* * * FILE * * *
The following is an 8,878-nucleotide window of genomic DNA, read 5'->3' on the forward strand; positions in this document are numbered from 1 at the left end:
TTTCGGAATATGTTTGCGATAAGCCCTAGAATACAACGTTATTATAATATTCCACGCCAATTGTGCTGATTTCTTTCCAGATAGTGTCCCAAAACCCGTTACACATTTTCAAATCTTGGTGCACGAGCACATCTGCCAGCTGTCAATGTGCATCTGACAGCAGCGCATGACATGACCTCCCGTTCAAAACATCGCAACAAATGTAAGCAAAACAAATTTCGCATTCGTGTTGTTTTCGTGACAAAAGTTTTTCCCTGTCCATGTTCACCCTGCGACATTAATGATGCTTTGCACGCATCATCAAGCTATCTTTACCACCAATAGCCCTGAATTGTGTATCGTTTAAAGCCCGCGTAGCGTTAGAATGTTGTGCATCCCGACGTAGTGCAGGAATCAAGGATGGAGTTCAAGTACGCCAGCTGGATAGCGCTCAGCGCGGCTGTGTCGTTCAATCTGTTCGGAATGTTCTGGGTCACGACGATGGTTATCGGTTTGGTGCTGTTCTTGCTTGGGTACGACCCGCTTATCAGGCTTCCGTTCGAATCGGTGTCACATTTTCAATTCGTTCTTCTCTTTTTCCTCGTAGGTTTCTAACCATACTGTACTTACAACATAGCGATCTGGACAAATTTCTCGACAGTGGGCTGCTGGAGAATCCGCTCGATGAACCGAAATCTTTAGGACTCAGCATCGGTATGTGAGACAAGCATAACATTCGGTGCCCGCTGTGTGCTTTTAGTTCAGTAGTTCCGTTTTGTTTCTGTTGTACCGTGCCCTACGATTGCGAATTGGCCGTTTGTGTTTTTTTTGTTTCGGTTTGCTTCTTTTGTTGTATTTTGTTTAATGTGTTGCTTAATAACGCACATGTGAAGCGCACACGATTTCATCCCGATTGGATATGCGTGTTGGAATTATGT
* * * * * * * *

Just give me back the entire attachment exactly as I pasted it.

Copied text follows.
The following is an 8,878-nucleotide window of genomic DNA, read 5'->3' on the forward strand; positions in this document are numbered from 1 at the left end:
TTTCGGAATATGTTTGCGATAAGCCCTAGAATACAACGTTATTATAATATTCCACGCCAATTGTGCTGATTTCTTTCCAGATAGTGTCCCAAAACCCGTTACACATTTTCAAATCTTGGTGCACGAGCACATCTGCCAGCTGTCAATGTGCATCTGACAGCAGCGCATGACATGACCTCCCGTTCAAAACATCGCAACAAATGTAAGCAAAACAAATTTCGCATTCGTGTTGTTTTCGTGACAAAAGTTTTTCCCTGTCCATGTTCACCCTGCGACATTAATGATGCTTTGCACGCATCATCAAGCTATCTTTACCACCAATAGCCCTGAATTGTGTATCGTTTAAAGCCCGCGTAGCGTTAGAATGTTGTGCATCCCGACGTAGTGCAGGAATCAAGGATGGAGTTCAAGTACGCCAGCTGGATAGCGCTCAGCGCGGCTGTGTCGTTCAATCTGTTCGGAATGTTCTGGGTCACGACGATGGTTATCGGTTTGGTGCTGTTCTTGCTTGGGTACGACCCGCTTATCAGGCTTCCGTTCGAATCGGTGTCACATTTTCAATTCGTTCTTCTCTTTTTCCTCGTAGGTTTCTAACCATACTGTACTTACAACATAGCGATCTGGACAAATTTCTCGACAGTGGGCTGCTGGAGAATCCGCTCGATGAACCGAAATCTTTAGGACTCAGCATCGGTATGTGAGACAAGCATAACATTCGGTGCCCGCTGTGTGCTTTTAGTTCAGTAGTTCCGTTTTGTTTCTGTTGTACCGTGCCCTACGATTGCGAATTGGCCGTTTGTGTTTTTTTTGTTTCGGTTTGCTTCTTTTGTTGTATTTTGTTTAATGTGTTGCTTAATAACGCACATGTGAAGCGCACACGATTTCATCCCGATTGGATATGCGTGTTGGAATTATGT